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From Nowhere to Nobels

Women now hold more than half of all American jobs, but they still make up less than twenty-five percent of the science, technology, engineering, and math or STEM workforce. And the numbers are even worse when it comes to the male-dominated field of computer science. Only last year a Yale study revealed that scientists at six major research institutions were more likely to favorably view a male job candidate than a woman with the same qualifications. Yet women are graduating in increasing numbers with STEM degrees, so why does this gender gap persist? And what can we learn from the trail-blazing women and institutions who have succeeded in reversing this trend?

New America's Breadwinning and Caregiving program and Future Tense hosted an event to explore pathways to success for women in STEM.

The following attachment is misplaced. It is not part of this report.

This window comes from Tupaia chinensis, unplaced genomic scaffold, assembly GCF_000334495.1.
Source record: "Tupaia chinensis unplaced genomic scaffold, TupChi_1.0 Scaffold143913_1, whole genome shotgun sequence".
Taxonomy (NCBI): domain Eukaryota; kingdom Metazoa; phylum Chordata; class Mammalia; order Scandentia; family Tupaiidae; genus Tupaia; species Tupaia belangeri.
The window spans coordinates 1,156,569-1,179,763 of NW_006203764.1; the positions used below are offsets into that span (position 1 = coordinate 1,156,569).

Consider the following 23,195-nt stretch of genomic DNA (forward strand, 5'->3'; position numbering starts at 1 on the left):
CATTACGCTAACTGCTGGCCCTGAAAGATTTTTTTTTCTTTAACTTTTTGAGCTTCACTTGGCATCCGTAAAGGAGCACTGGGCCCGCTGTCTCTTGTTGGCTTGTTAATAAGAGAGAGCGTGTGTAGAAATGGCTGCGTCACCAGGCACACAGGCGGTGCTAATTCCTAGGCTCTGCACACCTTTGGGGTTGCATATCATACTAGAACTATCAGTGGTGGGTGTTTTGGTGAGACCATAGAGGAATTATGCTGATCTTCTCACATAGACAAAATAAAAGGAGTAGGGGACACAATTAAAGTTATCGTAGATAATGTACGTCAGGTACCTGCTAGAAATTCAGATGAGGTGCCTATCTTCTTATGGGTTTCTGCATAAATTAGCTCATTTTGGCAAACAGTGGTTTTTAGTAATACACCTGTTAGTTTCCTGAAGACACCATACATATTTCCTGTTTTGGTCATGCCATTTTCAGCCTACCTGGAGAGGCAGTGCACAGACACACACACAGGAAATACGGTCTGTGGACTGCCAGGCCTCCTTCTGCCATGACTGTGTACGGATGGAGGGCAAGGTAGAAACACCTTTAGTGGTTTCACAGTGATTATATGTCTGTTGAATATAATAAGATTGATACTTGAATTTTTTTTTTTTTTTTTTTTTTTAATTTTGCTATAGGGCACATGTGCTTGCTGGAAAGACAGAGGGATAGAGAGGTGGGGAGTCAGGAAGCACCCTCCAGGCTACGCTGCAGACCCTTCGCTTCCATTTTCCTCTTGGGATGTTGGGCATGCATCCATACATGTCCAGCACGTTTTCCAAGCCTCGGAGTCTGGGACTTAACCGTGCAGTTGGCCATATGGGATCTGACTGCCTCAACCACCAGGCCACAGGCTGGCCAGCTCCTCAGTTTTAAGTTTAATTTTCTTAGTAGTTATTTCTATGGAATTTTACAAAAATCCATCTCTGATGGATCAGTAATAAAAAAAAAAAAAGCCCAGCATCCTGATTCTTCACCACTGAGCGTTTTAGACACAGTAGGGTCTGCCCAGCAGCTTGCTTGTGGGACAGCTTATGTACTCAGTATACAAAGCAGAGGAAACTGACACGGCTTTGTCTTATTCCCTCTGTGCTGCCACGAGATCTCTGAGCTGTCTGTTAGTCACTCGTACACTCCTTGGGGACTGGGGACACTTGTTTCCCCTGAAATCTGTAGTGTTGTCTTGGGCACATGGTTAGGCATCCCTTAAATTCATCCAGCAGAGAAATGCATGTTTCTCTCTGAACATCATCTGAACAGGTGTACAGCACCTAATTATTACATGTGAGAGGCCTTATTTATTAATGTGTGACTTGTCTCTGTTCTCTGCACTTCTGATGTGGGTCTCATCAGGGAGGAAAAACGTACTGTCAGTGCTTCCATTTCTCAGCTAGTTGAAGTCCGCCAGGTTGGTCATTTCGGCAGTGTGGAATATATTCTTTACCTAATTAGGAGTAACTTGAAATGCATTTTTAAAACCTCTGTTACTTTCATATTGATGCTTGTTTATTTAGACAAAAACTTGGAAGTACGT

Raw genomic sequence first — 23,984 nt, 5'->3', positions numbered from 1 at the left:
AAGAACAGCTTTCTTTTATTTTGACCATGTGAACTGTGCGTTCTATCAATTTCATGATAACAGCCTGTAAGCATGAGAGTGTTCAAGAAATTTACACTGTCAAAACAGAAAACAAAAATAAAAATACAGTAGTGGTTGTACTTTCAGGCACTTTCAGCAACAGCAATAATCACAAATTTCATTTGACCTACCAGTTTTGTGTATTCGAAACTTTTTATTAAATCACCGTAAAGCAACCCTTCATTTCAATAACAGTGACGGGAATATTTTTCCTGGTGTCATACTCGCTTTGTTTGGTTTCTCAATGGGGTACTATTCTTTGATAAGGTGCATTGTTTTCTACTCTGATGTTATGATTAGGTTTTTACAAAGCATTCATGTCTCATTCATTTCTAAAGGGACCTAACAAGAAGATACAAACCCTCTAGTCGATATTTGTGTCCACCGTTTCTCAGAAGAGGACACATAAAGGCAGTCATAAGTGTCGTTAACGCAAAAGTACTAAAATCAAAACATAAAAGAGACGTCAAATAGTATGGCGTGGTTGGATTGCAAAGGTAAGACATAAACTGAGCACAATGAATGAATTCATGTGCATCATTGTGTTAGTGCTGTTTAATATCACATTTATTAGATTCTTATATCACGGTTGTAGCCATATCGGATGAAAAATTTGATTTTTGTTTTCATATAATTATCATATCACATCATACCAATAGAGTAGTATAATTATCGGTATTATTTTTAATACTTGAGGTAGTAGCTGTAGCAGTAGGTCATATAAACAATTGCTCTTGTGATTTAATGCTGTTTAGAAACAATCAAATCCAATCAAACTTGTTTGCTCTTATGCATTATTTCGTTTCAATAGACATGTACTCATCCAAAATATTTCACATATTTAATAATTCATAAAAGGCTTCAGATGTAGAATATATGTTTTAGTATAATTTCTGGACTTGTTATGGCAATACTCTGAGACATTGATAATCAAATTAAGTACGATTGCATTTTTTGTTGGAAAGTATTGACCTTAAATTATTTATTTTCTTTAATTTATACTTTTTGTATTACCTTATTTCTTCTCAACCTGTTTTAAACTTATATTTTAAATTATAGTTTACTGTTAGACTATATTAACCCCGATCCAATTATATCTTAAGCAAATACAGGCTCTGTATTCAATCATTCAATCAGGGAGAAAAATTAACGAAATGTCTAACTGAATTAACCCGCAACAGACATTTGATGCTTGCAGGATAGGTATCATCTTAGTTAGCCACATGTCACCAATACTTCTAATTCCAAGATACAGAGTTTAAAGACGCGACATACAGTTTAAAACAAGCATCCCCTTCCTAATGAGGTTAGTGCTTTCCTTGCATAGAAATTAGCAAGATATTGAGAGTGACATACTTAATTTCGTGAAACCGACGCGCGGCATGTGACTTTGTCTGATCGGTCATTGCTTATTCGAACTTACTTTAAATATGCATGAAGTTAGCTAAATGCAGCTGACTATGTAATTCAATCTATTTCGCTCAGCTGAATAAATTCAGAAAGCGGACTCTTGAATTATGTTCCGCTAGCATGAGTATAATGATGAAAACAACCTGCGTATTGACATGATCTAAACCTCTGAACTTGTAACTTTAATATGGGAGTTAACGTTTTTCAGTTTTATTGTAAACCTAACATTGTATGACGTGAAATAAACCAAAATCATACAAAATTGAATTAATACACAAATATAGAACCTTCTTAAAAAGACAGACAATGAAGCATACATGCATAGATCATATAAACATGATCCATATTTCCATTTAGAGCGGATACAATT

11:45 a.m. Reception

12:00 p.m. A Campus Success Story

Maria Klawe 

President, Harvey Mudd College

12:15 p.m. Lessons from the Lab

Carol Greider
Winner of the 2009 Nobel Prize in Physiology or Medicine
Daniel Nathans Professor and Director, Department of Molecular Biology and Genetics, Johns Hopkins University School of Medicine

Nancy Hopkins
Amgen, Inc. Professor of Molecular Biology, Massachusetts Institute of Technology


Liza Mundy
Director, Breadwinning and Caregiving Program, New America Foundation

12:45 p.m. A New Formula for Workplace Equality

Maria Klawe
President, Harvey Mudd College

Edmund Bertschinger
Institute Community and Equity Officer, Professor of Physics, Department of Physics, Massachusetts Institute of Technology

Hannah Valantine
Senior Associate Dean, Stanford University


Meredith Wadman
Future Tense Fellow, New America Foundation

1:30 p.m. Incubating the Next Generation

Ashley Gavin
Curriculum Director, Girls Who Code

Kimberly Scott
Associate Professor, School of Social Transformation, Arizona State University
Executive Director, COMPUGIRLS


Geoff Brumfiel
Science Correspondent, NPR